If you juice as a way to lose weight and make it the bulk of what you consume, expect to lose water and muscle tissue as well. It’s easy to get caught up in the numbers and think juicing is an effective weight loss strategy when you see your weight drop but it isn’t all fat loss. Another problem is people who juice fast for short-term weight loss often consume too few calories. If you do this for a sustained period of time, your metabolism slows and you burn less body fat as fuel Once you stop the juice fast, your weight will likely rebound.

The Calories and Sugar Add Up

If you juice mainly fruits, you’re getting a concentrated quantity of natural sugar without fiber or protein. Plus, when you add a high ratio of fruit to a juicer, the calories add up quickly too. If you’re drinking juice along with your regular diet, you’re adding significant calories to your daily intake from liquids alone. You can lower your calorie intake by eating whole fruits and vegetables and feel more satisfied as well.

You Lose the Natural Synergy Present in the Fruit

Whole fruits and vegetables are bursting with vitamins, minerals, fiber, and antioxidants. Juicing separates these components from one another and reduces their natural synergy. Some of the antioxidants in juices are bound to the fiber in fruits and vegetables, so you’re missing out on some antioxidant benefits when you remove the fiber. On the other hand, for some fruits like oranges juicing makes some of the antioxidant flavonoids more bioavailable. Antioxidants are an advantage of juicing but the whole fruit has antioxidants and other components that offer the greatest benefits in the setting of the whole fruit.

Take-Home Message

If you juice, use a high ratio of non-starchy vegetables to fruits. Vegetables contain less natural sugar and won’t cause the same rise in blood sugar as fruit juice. Avoid commercial fruit juice at all cost since it usually contains added sugars and fillers. If you enjoy drinking some of your meals and snacks, smoothies are a better option. These blended drinks have a thicker texture and are more satiating than a thin juice. Plus, you retain the fiber. Just as importantly, you can easily add a source of protein like a protein powder to make the macronutrient composition more balanced.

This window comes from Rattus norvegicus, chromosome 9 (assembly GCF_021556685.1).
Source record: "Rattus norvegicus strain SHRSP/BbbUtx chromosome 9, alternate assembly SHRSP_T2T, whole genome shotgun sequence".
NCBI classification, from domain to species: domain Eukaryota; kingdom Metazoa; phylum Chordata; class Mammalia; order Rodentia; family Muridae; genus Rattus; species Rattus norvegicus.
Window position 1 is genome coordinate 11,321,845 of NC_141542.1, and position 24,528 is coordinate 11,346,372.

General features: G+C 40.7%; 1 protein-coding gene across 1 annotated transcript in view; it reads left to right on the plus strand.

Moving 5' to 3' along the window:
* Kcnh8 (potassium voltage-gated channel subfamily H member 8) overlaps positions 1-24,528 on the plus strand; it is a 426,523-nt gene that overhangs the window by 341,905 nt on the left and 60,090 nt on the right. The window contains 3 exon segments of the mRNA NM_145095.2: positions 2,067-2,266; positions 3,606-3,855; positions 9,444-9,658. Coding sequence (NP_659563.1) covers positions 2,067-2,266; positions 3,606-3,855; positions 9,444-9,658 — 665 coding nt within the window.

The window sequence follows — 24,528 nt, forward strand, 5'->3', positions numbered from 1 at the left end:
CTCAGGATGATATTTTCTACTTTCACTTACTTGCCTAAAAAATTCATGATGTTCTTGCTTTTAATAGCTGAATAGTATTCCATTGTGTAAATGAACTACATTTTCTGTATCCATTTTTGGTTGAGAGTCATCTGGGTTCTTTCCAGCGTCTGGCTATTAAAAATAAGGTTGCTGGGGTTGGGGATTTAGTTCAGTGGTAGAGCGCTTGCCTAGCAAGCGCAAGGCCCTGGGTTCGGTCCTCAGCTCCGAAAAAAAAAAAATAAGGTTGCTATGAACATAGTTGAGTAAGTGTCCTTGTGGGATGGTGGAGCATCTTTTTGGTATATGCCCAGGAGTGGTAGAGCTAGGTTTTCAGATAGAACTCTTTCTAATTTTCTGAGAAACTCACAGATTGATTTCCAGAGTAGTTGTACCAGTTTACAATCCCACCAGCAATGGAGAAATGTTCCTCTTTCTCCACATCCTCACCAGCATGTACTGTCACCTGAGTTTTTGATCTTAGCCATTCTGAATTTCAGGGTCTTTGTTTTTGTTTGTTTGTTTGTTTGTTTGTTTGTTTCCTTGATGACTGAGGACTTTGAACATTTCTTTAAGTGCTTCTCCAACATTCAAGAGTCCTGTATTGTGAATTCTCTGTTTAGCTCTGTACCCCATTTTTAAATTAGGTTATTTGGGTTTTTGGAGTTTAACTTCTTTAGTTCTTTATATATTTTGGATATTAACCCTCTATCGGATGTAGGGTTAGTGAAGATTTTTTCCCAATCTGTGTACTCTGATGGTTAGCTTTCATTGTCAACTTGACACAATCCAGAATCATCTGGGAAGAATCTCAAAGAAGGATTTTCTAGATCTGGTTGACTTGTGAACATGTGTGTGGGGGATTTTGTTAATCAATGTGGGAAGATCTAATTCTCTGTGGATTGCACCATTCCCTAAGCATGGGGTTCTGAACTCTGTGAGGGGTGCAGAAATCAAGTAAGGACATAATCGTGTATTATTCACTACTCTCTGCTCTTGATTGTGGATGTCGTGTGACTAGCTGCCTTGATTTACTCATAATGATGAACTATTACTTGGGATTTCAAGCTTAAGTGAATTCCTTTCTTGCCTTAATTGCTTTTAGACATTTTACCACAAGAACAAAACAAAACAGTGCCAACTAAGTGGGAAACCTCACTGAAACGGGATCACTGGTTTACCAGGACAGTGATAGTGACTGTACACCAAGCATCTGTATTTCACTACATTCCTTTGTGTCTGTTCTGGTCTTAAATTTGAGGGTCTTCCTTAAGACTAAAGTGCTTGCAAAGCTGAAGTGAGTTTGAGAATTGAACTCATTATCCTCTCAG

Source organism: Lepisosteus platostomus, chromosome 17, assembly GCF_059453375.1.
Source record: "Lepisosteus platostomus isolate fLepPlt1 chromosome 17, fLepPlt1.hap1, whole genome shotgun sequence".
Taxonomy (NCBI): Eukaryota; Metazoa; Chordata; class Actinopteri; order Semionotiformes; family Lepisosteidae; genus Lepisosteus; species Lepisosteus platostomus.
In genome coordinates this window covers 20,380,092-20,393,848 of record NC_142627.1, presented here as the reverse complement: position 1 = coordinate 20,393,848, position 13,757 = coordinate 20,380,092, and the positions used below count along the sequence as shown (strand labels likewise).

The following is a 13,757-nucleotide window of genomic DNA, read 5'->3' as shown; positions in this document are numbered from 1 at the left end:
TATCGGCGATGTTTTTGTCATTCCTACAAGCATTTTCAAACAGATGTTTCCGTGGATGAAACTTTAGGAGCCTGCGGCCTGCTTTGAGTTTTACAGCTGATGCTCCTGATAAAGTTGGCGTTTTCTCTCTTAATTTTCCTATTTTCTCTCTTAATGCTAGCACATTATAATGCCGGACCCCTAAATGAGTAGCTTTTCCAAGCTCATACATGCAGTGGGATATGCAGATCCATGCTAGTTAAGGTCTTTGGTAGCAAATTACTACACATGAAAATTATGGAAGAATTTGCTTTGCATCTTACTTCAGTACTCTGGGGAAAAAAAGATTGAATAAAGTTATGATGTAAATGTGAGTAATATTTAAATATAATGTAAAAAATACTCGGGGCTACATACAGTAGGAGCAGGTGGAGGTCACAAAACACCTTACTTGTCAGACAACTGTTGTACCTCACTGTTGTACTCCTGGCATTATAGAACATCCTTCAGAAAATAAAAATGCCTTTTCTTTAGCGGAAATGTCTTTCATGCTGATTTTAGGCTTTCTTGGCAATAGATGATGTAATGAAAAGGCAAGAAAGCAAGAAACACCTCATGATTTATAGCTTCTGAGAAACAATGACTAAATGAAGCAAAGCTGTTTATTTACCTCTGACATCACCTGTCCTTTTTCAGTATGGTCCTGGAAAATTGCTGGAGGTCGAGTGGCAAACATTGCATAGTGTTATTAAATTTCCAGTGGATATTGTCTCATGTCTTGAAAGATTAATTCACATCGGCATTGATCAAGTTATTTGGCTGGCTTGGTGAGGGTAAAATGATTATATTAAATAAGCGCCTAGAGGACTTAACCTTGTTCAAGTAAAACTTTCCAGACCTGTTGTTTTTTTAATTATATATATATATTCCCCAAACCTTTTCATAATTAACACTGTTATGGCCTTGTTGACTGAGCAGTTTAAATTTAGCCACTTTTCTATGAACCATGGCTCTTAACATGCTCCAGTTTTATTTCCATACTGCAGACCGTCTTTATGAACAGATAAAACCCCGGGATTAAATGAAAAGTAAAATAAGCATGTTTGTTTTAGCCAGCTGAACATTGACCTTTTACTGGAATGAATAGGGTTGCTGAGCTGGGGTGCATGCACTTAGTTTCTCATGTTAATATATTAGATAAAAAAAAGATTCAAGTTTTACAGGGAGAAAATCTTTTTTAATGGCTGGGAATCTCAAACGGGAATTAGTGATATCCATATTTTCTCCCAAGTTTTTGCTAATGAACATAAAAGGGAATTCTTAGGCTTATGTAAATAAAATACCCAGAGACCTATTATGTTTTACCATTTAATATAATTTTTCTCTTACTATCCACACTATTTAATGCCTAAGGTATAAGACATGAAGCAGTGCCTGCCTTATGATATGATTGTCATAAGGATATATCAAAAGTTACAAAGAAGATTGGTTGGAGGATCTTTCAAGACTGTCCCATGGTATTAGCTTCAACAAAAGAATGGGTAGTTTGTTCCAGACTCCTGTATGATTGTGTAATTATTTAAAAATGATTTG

A positive aspect of juicing is you add more colorful fruits and vegetables to your diet. The disadvantage is you’re discarding all but a portion of whatever you’re juicing. Hang on to the pulp that your juice machine separates out and add to soups and stews. You can find other creative ways to use the fiber-rich pulp online. Some people add it to pancakes, hot cereal, baked goods, and even eggs. The pulp is too fiber rich to toss.

Finally, if you juice, do it on occasion rather than adopting juice cleanses and detoxes where you drink nothing but juice for 24 hours or longer. Any weight that you lose will be difficult to maintain and it isn’t necessarily body fat. You’ll be most successful in losing weight if you avoid fad weight loss techniques like this and adopt a balanced, healthy, whole food diet combined with exercise. Juicing and juice fasts aren’t a shortcut to weight loss.



Research Gate. “Solid Versus Liquid Calories: Current Scientific Understandings” January 2014.
Mayo Clinic. “Is Juicing Healthier Than Eating Whole Fruits or Vegetables?”